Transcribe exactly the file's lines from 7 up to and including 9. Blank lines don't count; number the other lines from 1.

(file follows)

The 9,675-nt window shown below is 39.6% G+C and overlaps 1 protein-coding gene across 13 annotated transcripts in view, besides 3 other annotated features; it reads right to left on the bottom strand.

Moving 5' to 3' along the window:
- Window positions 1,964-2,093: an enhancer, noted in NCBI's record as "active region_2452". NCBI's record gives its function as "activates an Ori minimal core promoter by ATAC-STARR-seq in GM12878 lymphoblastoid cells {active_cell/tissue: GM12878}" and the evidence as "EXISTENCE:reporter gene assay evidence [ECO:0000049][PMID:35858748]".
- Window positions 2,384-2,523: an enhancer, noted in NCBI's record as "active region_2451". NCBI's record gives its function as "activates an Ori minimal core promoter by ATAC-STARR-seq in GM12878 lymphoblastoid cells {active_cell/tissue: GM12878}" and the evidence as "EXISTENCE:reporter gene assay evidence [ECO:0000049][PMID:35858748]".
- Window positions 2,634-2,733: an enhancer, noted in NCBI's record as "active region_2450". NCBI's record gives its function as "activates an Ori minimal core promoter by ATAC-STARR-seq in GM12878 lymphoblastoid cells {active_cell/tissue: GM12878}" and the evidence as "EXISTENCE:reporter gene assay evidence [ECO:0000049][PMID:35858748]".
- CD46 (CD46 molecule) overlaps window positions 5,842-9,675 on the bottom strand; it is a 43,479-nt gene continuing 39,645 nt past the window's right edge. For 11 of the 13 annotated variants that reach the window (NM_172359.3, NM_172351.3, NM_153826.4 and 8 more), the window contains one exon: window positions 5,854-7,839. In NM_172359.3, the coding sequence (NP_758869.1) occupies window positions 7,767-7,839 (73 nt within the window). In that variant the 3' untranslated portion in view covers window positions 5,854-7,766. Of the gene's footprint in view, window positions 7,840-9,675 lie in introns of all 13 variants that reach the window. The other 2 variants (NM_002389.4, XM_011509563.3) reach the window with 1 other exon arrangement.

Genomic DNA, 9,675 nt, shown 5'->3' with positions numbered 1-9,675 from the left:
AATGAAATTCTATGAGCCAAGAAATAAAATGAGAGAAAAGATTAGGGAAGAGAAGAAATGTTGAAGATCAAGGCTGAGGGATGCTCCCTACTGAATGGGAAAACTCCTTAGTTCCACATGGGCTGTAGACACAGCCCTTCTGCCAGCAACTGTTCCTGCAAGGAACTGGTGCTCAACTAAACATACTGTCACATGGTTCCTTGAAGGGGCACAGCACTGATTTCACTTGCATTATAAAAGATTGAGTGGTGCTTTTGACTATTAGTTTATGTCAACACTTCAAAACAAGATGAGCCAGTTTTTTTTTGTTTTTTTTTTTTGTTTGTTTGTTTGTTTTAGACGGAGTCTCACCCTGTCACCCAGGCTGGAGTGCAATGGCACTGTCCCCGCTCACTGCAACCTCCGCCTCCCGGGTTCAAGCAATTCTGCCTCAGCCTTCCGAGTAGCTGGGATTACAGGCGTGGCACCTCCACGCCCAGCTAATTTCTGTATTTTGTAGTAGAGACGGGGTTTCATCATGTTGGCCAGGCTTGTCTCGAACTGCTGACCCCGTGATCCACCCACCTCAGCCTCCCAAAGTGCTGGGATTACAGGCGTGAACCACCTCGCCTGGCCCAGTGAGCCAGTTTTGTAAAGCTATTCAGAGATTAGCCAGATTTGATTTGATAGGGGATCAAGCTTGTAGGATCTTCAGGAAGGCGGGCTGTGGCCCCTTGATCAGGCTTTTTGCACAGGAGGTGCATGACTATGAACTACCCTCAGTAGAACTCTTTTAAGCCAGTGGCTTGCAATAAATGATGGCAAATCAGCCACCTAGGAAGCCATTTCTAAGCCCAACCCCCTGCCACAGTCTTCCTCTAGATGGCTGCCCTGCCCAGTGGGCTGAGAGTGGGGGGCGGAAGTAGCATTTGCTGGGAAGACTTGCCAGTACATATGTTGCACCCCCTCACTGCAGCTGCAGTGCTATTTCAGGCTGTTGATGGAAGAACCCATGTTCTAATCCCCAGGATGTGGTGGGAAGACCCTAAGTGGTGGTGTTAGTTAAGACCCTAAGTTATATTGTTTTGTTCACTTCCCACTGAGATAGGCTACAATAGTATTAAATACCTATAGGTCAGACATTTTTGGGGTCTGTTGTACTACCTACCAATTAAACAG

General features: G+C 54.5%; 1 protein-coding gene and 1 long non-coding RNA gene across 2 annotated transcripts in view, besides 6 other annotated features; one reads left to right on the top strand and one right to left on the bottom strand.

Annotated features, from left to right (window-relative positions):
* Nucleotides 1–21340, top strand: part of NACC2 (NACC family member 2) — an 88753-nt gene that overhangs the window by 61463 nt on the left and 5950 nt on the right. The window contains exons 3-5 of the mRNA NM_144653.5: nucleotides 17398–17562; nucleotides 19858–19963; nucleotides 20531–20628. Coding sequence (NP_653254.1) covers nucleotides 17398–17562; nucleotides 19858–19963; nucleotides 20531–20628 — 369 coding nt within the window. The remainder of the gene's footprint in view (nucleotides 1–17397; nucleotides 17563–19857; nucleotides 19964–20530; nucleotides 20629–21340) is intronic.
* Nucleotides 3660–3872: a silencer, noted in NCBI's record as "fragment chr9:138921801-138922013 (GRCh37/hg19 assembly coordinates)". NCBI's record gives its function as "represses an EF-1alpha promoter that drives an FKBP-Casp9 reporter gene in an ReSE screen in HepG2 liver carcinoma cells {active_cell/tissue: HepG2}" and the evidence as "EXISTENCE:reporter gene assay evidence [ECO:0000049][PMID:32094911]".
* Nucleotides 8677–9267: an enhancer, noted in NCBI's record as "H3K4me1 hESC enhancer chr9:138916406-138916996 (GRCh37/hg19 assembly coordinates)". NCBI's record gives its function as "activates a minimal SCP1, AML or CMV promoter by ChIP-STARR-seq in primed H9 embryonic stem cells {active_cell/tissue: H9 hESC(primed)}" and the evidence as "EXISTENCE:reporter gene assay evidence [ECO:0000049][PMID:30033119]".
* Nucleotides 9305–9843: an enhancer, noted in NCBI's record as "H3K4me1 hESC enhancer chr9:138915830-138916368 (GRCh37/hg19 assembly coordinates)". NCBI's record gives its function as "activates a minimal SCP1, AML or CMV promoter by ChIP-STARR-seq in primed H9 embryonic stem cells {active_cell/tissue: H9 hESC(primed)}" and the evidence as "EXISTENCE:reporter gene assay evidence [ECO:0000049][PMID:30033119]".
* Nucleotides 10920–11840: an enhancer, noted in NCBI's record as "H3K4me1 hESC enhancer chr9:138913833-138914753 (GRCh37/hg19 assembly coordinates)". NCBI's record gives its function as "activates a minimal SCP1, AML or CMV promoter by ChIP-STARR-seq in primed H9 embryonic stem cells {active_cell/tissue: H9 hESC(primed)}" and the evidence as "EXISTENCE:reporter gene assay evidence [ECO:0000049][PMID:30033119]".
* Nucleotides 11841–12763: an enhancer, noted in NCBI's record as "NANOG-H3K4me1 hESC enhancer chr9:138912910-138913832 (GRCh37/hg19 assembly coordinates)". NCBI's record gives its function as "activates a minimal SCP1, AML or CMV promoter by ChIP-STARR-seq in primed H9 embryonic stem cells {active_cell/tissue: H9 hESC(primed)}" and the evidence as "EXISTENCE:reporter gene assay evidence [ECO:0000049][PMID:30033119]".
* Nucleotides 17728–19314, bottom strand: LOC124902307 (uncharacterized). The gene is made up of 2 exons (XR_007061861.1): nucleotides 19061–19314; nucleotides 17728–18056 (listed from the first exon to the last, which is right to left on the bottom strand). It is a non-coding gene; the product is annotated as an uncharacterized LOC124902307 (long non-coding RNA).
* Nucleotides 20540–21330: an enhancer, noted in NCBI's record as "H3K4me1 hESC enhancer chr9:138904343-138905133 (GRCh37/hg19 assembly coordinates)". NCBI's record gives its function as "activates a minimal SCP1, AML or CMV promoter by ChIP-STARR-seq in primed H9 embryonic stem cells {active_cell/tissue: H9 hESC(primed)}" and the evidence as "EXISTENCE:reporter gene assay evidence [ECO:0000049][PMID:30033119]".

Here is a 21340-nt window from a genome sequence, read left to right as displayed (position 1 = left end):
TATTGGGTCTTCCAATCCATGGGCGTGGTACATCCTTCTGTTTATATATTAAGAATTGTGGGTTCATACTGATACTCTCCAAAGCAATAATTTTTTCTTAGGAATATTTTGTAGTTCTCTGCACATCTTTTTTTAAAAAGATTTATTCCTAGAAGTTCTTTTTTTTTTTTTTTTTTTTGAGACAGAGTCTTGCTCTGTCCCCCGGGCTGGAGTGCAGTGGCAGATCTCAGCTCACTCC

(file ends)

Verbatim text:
Genomic DNA, 9,675 nt, shown 5'->3' with positions numbered 1-9,675 from the left:
AATGAAATTCTATGAGCCAAGAAATAAAATGAGAGAAAAGATTAGGGAAGAGAAGAAATGTTGAAGATCAAGGCTGAGGGATGCTCCCTACTGAATGGGAAAACTCCTTAGTTCCACATGGGCTGTAGACACAGCCCTTCTGCCAGCAACTGTTCCTGCAAGGAACTGGTGCTCAACTAAACATACTGTCACATGGTTCCTTGAAGGGGCACAGCACTGATTTCACTTGCATTATAAAAGATTGAGTGGTGCTTTTGACTATTAGTTTATGTCAACACTTCAAAACAAGATGAGCCAGTTTTTTTTTGTTTTTTTTTTTTGTTTGTTTGTTTGTTTTAGACGGAGTCTCACCCTGTCACCCAGGCTGGAGTGCAATGGCACTGTCCCCGCTCACTGCAACCTCCGCCTCCCGGGTTCAAGCAATTCTGCCTCAGCCTTCCGAGTAGCTGGGATTACAGGCGTGGCACCTCCACGCCCAGCTAATTTCTGTATTTTGTAGTAGAGACGGGGTTTCATCATGTTGGCCAGGCTTGTCTCGAACTGCTGACCCCGTGATCCACCCACCTCAGCCTCCCAAAGTGCTGGGATTACAGGCGTGAACCACCTCGCCTGGCCCAGTGAGCCAGTTTTGTAAAGCTATTCAGAGATTAGCCAGATTTGATTTGATAGGGGATCAAGCTTGTAGGATCTTCAGGAAGGCGGGCTGTGGCCCCTTGATCAGGCTTTTTGCACAGGAGGTGCATGACTATGAACTACCCTCAGTAGAACTCTTTTAAGCCAGTGGCTTGCAATAAATGATGGCAAATCAGCCACCTAGGAAGCCATTTCTAAGCCCAACCCCCTGCCACAGTCTTCCTCTAGATGGCTGCCCTGCCCAGTGGGCTGAGAGTGGGGGGCGGAAGTAGCATTTGCTGGGAAGACTTGCCAGTACATATGTTGCACCCCCTCACTGCAGCTGCAGTGCTATTTCAGGCTGTTGATGGAAGAACCCATGTTCTAATCCCCAGGATGTGGTGGGAAGACCCTAAGTGGTGGTGTTAGTTAAGACCCTAAGTTATATTGTTTTGTTCACTTCCCACTGAGATAGGCTACAATAGTATTAAATACCTATAGGTCAGACATTTTTGGGGTCTGTTGTACTACCTACCAATTAAACAG

General features: G+C 54.5%; 1 protein-coding gene and 1 long non-coding RNA gene across 2 annotated transcripts in view, besides 6 other annotated features; one reads left to right on the top strand and one right to left on the bottom strand.